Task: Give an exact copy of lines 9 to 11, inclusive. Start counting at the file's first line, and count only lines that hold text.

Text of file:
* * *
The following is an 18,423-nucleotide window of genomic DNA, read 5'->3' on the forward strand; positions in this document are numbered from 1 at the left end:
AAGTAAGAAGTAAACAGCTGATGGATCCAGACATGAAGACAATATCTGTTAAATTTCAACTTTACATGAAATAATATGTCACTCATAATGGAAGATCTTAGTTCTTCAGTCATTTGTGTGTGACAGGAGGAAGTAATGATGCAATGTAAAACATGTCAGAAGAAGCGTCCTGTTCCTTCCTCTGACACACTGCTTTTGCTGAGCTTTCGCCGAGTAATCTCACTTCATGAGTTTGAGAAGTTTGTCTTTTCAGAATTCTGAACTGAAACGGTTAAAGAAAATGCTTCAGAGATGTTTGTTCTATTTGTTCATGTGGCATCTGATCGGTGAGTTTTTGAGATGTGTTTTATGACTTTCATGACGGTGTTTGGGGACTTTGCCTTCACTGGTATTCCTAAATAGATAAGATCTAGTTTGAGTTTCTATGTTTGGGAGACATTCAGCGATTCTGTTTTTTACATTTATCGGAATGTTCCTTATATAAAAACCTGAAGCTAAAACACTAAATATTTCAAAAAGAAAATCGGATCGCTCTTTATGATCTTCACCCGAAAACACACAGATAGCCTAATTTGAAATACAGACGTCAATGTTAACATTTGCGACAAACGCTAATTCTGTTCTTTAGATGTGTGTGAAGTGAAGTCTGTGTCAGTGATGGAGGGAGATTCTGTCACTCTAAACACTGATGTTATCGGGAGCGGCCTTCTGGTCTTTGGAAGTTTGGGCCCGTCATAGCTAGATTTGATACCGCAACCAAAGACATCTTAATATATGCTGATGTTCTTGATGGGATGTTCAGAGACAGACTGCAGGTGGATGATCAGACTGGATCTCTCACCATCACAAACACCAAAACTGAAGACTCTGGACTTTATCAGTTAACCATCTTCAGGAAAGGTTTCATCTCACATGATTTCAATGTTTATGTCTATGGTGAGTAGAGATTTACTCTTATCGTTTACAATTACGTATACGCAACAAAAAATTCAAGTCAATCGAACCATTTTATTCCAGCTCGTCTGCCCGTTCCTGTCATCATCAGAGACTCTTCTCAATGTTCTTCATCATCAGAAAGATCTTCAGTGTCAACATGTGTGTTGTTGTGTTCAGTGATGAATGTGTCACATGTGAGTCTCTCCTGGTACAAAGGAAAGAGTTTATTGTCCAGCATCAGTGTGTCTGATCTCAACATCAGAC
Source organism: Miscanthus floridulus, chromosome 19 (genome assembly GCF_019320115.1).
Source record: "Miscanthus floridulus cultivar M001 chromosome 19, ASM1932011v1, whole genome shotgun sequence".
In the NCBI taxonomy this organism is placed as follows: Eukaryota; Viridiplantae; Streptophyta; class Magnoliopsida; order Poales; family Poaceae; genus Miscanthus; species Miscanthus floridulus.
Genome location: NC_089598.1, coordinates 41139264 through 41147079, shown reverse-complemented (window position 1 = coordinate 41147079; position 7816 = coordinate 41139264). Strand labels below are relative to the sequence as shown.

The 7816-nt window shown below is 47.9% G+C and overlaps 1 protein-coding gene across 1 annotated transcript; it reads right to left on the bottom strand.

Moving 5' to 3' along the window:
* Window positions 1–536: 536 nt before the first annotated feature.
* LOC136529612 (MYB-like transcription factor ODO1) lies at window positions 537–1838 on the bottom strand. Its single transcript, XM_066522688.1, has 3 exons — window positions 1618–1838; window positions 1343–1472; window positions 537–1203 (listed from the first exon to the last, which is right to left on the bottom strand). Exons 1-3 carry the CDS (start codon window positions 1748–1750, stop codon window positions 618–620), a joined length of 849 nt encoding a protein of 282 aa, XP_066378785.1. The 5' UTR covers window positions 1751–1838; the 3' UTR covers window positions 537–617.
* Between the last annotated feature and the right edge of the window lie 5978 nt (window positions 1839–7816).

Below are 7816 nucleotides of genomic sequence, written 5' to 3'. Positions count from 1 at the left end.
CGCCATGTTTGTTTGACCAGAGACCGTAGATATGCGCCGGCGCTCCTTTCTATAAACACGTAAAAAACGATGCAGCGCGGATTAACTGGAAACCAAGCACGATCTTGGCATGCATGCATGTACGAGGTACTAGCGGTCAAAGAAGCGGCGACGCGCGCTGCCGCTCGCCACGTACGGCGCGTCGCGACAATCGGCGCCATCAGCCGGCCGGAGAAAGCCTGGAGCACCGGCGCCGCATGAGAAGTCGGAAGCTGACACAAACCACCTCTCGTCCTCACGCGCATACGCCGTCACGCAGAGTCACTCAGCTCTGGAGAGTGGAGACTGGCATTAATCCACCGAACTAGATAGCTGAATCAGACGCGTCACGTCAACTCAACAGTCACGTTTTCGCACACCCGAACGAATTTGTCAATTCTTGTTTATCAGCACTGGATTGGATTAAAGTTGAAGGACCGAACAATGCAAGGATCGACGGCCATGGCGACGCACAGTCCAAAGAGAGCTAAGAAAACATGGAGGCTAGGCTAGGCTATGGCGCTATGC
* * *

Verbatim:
* Window positions 1–536: 536 nt before the first annotated feature.
* LOC136529612 (MYB-like transcription factor ODO1) lies at window positions 537–1838 on the bottom strand. Its single transcript, XM_066522688.1, has 3 exons — window positions 1618–1838; window positions 1343–1472; window positions 537–1203 (listed from the first exon to the last, which is right to left on the bottom strand). Exons 1-3 carry the CDS (start codon window positions 1748–1750, stop codon window positions 618–620), a joined length of 849 nt encoding a protein of 282 aa, XP_066378785.1. The 5' UTR covers window positions 1751–1838; the 3' UTR covers window positions 537–617.
* Between the last annotated feature and the right edge of the window lie 5978 nt (window positions 1839–7816).